Former NFL offensive lineman Kyle Turley, shown during his time with the New Orleans Saints in 2002, has become a fierce advocate for medical cannabis. (Matt Stroshane, Getty Images)

Former NFL All-Pro lineman says medical marijuana key to treating his laundry list of injuries

Kyle Turley used to get through the day by taking painkillers, muscle relaxers, sleep aids and anti-inflammatory medications.

The outcome for a former All-Pro lineman who said he suffered from more than 100 concussions in football looked grim. Turley has early onset Alzheimer’s disease and symptoms of the degenerative brain disease chronic traumatic encephalopathy (CTE) that can only be diagnosed in the deceased.

Turley, now 41, also suffered from vertigo, depression, rage, migraine headaches and light sensitivity after an eight-year career with New Orleans, St. Louis and Kansas City.

He considered suicide numerous times, including in 2009 when his wife stopped him from jumping out of a third-story window at their home. Turley blamed suicidal and homicidal feelings on psychiatric medications he took. Opioid pain medicine also contributed to his declining health, he said.

Two years ago, the 6-foot-5, 300-pound bear of a man turned away from the medicine cabinet and began using marijuana. Since then he has become one of the biggest advocates of cannabis for treatment of football injuries and personifies a growing feeling among players that this is the path to better health.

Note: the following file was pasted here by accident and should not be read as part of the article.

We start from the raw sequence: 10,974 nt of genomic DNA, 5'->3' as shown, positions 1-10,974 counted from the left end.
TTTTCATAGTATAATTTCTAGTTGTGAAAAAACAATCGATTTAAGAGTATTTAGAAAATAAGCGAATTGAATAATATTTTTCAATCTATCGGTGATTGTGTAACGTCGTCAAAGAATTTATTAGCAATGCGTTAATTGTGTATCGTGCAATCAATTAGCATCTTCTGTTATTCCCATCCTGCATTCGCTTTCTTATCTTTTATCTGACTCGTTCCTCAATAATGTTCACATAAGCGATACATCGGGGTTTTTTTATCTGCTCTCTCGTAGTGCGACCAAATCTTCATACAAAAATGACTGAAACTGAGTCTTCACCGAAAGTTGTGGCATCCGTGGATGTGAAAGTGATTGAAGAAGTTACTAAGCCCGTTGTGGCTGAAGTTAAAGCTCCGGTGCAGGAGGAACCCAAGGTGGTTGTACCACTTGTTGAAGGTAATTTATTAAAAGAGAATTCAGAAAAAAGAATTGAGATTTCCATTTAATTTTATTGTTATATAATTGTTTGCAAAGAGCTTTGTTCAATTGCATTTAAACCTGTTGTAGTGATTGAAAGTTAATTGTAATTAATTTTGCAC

“When you find you’re contemplating suicide you have to make a decision, one way or another,” said Turley, who lives in Riverside. “Otherwise I would have put a bullet in my head a long time ago.”

To this day, Turley needs artificial knee replacements, a hip replacement and back fusion surgery. “I’ve got bone on bone in every joint,” he said. “It’s as bad as it gets.”

Turley, who started the cannabis company Neuro Armour, takes cannabidiol (CBD) oils for some of his body problems. He also uses THC, marijuana’s psychoactive ingredient that gives people a buzz, to deal with psychological scars.

The sativa-dominant strain of cannabis he uses “is better than any psych medication that I’ve ever been given, period,” Turley said. “It deals with my pain, it deals with my stress, and it deals with my CTE.”

Turley, an assistant high school coach at his alma mater in Moreno Valley, takes cannabis daily but said he doesn’t get high. His wife also treats her skin cancer with a cannabis-based oil.

Turley, a former San Diego State star, was part of the class-action concussion lawsuit that resulted in a $1 billion settlement with the NFL this year. He also was a plaintiff in a suit in U.S. District Court in San Francisco that highlights the abuse of painkillers in the NFL. More than 1,800 former players alleged team physicians and trainers administered massive levels of addictive painkillers to keep them on the field while risking their long-term health. The Broncos, Chargers and Packers are the remaining defendants in a case that could lead to a jury trial.

Turley said he had a two-decade struggle with depression and rage because of an opioid addiction.

Yet, he would play football again without hesitation if Turley could do it with the use of cannabis.

“I guarantee you I wouldn’t have problems I have now,” he said. “I guarantee you Junior Seau and my brothers would be alive now. I wouldn’t take all those drugs I never needed to take that they put in my face and said it would make you better.”

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